2. Chauncey Mabe permalink*
    April 1, 2010 11:59 am

    Adultery being, perhaps, the all-time favorite indoor sport (and maybe outdoor, too–see Madame Bovary), I know I’ve left out lots and lots and LOTS of great books and stories, but I wanted to keep my list at 10, and leave plenty of room for other people to play. The Unbearable Lightness of Being is an adornment to any literary list, including this one. And hey: Would you call Lolita an adultery novel? Think about it. Of course, the BIG one I’ve left out is Anna Karenina, but I’m certain someone will write in to correct that oversight.

  3. rachel permalink
    April 1, 2010 12:10 pm

    But now you’ve already corrected it yourself.

    I would say no to “Lolita.” It’s a lot of things, but not an adultery novel.

    • Chauncey Mabe permalink*
      April 1, 2010 12:11 pm

      But Humbert is married to Lolita’s mother, isn’t he?

  4. Connie permalink
    April 1, 2010 12:21 pm

    I hate to sound like a broken record, but: Michael Ondaatje’s “The English Patient!” And not that I’m obsessed with Ralph Fiennes movies (much), but I do love Graham Greene’s “The End of the Affair.”

    Also, I think adultery is the least of Humbert’s problems.

    And another random musing: How is it possible I’ve never read “The Awakening”???

    • Chauncey Mabe permalink*
      April 1, 2010 12:37 pm

      That’s a good question. Lessee: You’re a woman, you have a college education, you are a book reviewer, for Pete’s sake. And The Awakening is short, you could read it in a single sitting. I think you should resolve to correct this oversight this weekend. There will be a test on Monday.

      Okay, okay. Lolita’s not an adultery novel. Grumble, grumble, grumble.

      But The English Patient most definitely is, and so is The End of the Affair. Excellent suggestions.

  5. rachel permalink
    April 1, 2010 12:27 pm

    Yes, he is married to her mother. But like Connie, I think that adultery is the least of Humbert Humbert’s problems. I would say that there is adultery in the story, not that it is a story of adultery.

    • Chauncey Mabe permalink*
      April 1, 2010 12:38 pm

      All right already. Uncle!

  6. Connie permalink
    April 1, 2010 12:31 pm

    I agree, Rachel!

    Another good novel of infidelity: Josephine Hart’s “Damage.”

  7. Chauncey Mabe permalink*
    April 1, 2010 12:46 pm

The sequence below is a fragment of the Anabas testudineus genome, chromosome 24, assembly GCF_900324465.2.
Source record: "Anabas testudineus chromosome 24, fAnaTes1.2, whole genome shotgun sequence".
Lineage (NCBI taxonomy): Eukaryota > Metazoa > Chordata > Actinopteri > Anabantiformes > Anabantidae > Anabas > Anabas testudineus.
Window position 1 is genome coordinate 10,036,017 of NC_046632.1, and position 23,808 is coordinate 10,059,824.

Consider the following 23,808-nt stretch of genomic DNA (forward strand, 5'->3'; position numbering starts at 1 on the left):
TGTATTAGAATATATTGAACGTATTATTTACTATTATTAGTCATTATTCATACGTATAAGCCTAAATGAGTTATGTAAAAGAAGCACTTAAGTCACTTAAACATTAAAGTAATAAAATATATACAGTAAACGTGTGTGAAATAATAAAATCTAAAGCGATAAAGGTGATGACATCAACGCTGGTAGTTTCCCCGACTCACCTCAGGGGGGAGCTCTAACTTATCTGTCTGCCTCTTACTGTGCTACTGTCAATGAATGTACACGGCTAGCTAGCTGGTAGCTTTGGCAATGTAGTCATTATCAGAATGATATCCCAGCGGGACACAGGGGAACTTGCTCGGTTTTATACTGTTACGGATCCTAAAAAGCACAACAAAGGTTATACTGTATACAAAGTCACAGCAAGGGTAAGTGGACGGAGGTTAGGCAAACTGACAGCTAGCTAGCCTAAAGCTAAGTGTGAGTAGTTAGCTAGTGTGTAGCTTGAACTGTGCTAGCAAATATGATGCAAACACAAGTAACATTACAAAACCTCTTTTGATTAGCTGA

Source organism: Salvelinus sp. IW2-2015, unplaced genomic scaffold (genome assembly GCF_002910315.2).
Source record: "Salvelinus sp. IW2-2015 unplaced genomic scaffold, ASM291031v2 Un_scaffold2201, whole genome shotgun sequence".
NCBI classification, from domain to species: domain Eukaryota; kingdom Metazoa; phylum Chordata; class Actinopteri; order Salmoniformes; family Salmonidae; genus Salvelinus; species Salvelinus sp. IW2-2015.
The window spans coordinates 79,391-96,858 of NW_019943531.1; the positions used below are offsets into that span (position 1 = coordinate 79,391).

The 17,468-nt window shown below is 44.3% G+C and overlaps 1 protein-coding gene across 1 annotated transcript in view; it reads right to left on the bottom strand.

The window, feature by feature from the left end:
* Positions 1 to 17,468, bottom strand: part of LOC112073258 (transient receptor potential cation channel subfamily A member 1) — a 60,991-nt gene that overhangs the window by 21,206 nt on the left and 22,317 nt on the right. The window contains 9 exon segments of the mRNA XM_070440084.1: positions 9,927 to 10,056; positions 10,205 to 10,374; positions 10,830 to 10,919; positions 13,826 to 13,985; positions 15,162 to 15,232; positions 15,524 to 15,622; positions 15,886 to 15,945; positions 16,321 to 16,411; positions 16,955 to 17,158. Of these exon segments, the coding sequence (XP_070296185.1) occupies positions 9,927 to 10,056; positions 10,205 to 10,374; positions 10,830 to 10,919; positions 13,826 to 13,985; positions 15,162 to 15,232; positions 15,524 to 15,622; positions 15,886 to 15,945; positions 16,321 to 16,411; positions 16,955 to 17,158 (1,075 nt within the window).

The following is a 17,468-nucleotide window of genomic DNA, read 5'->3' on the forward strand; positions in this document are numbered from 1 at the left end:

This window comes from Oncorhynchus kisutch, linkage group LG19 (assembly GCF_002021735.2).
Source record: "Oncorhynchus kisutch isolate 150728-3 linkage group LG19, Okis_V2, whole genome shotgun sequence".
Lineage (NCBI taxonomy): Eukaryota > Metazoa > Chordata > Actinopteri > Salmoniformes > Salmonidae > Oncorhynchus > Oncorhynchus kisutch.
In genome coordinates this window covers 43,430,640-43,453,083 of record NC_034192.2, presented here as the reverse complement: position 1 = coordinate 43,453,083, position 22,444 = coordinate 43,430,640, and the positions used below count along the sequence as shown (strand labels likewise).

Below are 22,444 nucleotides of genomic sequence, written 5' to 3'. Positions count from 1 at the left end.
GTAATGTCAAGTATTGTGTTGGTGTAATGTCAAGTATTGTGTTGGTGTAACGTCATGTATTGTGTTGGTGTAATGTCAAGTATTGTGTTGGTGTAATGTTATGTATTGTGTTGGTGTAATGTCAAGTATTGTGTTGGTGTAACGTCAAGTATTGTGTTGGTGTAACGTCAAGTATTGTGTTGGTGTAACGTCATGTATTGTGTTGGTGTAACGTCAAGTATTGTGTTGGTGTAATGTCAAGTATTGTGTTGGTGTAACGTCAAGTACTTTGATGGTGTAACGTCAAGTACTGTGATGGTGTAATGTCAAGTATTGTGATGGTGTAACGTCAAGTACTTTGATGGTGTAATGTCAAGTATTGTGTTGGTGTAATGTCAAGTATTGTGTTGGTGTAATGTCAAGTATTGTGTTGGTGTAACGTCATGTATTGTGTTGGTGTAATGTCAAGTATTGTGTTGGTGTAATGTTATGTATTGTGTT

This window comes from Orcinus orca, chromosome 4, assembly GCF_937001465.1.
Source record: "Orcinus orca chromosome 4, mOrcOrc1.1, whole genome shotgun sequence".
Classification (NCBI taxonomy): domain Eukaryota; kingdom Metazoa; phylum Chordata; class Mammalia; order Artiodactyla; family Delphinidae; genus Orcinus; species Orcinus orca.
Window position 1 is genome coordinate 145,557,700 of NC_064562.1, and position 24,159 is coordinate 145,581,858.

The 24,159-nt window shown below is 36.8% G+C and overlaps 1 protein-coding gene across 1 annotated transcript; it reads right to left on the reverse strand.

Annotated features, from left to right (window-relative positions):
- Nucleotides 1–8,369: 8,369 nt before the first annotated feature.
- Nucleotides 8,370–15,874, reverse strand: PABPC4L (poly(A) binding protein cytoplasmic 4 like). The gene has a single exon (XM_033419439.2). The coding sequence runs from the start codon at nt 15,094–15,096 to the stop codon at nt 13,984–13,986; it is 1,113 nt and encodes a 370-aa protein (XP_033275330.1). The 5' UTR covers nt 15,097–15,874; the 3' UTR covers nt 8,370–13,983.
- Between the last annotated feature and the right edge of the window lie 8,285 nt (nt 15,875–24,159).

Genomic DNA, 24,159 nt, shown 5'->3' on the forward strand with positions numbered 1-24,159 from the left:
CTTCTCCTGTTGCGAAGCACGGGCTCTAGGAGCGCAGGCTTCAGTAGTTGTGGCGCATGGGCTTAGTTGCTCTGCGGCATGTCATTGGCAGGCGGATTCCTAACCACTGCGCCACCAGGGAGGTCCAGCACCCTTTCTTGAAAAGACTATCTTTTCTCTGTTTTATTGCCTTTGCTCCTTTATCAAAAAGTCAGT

While it scares me a little to see Rachel and Connie in such agreement regarding Lolita, I do have to endorse Damage wholeheartedly. I have not read the novel, but the movie, starring Jeremy Irons and Juliet Binoche, is powerful, tragic and psychologically potent. I wish Jeremy Irons would work more often. He’s great, even in bad movies.

  8. April 1, 2010 12:46 pm

    Tiger is pussy. He should have just told everyone to drop dead and got on with his golf. He proves the old adage that the difference between genius and stupidity is that genius has its limits. Now for a really steamy love affair, no pair of illicit lovers beats Francesca da Rimini and Paolo found in Canto V of Dante’s INFERNO. As Francesca says, “Love, that excuses no one loved from loving, seized me so strongly … that … he never leaves my side. Love led us straight to sudden death together.” Now that’s putting it on the line. Her husband caught them and OFF WITH THEIR HEADS.

    • Chauncey Mabe permalink*
      April 1, 2010 12:50 pm

      Strong language, Duff, and thank you for it. I still believe, though, that Tiger’s problem is less stupidity than lack of maturity. He’s simply a spoiled child, having never faced the necessity of becoming a man. Same with Jesse James. Their common philosophy: I want want I want and I want it now. Also, our current culture is almost designed to keep men in a state of perpetually arrested adolescence. I see this in James’ and Wood’s taste for porn stars. Criminy, weren’t any WOMEN available?

  9. Connie permalink
    April 1, 2010 12:47 pm